Rhododendron Flammeum Speciosum Oconee Azalea Native Shrub
Rhododendron Flammeum. Oconee Azalea. Southern native shrub. Deciduous. Blooms can be yellow, orange, or red and might appear anytime in April or May.
Also known as Rhododendron Speciosum.
Found growing in the wild along the Georgia and South Carolina border.
Although blooms are not fragrant, they can appear in large trusses on a healthy plant happy with its situation. Usually blooms in April, but bloom time depends on the weather.
Native to the Piedmont region of Georgia and South Carolina.
Tolerates heat of Alabama and Georgia very well.
Much variation can occur between plants in this species. Mature size can range anywhere from 3 to 12 feet with blooms any shade from pink, yellow, orange, or red.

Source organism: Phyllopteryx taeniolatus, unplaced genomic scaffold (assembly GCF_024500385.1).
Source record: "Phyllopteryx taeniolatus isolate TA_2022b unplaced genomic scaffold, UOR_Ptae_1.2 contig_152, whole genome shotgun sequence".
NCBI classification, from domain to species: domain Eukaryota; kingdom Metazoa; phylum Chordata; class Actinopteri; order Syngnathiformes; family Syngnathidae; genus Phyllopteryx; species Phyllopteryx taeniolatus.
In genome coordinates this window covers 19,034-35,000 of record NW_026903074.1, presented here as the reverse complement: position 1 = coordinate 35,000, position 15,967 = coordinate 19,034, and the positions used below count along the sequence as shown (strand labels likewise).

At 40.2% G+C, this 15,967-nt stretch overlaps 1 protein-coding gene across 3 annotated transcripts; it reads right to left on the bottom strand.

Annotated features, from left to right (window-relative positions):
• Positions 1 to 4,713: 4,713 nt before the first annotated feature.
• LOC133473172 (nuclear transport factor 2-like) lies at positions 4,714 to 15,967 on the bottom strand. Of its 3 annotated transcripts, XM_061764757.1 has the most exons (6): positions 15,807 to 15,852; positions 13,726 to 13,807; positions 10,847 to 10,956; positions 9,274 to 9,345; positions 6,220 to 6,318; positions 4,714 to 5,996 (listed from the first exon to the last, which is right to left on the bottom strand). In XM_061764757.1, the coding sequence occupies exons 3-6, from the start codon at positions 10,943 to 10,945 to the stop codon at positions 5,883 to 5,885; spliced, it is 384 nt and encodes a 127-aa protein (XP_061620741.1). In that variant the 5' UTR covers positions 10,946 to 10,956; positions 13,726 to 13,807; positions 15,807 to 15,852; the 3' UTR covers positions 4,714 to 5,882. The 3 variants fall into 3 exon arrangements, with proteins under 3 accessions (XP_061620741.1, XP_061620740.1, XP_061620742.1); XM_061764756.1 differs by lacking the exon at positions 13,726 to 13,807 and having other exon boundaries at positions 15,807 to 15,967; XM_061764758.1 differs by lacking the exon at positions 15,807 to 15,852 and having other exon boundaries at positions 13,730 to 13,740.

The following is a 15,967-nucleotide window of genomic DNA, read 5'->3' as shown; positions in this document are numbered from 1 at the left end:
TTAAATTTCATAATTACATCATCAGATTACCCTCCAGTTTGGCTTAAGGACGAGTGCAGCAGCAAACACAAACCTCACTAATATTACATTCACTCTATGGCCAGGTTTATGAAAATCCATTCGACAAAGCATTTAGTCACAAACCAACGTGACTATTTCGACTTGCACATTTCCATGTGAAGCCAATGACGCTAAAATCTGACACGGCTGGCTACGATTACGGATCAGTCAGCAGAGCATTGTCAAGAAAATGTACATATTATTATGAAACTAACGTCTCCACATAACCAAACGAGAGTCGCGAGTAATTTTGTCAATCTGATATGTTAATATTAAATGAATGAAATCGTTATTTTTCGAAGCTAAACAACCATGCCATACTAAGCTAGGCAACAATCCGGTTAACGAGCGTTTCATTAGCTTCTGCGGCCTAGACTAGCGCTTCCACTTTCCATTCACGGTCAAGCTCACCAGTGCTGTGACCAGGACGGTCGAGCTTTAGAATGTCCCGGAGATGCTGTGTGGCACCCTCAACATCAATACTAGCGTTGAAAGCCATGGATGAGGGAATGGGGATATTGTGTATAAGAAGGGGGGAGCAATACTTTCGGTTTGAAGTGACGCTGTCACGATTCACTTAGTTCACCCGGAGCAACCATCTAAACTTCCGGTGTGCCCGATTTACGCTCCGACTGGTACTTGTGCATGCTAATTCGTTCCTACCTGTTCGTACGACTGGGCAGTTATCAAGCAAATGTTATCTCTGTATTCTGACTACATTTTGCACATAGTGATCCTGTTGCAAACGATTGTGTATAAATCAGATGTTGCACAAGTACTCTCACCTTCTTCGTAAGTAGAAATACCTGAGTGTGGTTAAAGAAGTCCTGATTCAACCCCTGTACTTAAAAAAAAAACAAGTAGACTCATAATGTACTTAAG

Mature size: Can vary but some specimens grow up to 8 feet.
Hardiness: USDA Zones 6b - 9a.
Site: Prefers filtered sun beneath pines or hardwoods.
Moisture: Likes regular water but not soggy soil. Considered to be relatively drought tolerant for a deciduous azalea.
Sold as Gallon Shrub. Price includes delivery by Priority Mail.
- 'Ed Stephens' - vivid orange-red blooms in May on a deciduous azalea hybridized by Earl Sommerville.
- 'Jack Melton' - flammeum found growing in middle Georgia by Earl Sommerville. Red blooms if the sun doesn't shine too much on the flowers.
- 'Jake's Red' - blooms are more orange than red and appear in a ball-like cluster
- 'Magenta Rose Flame' - Found growing wild by Earl Sommerville near Milledgeville, Georgia. Magenta rose blooms on a bush up to 12 feet high.
- 'Razzberry' - a natural hybrid found near Lake Alatoona by Earl Sommerville. Raspberry red flowers with a yellow blotch.
- 'Red Inferno' - dark orange blooms age to a vivid red. Discovered and registered by my friend Ernest Koone.
Top, Left to Right: 'Ed Stephens', 'Jack Melton', and 'Jake's Red'
Bottom, Left to Right: 'Magenta Rose Flame', Razzberry', and 'Red Inferno.'
- Product Type: Outdoor Plant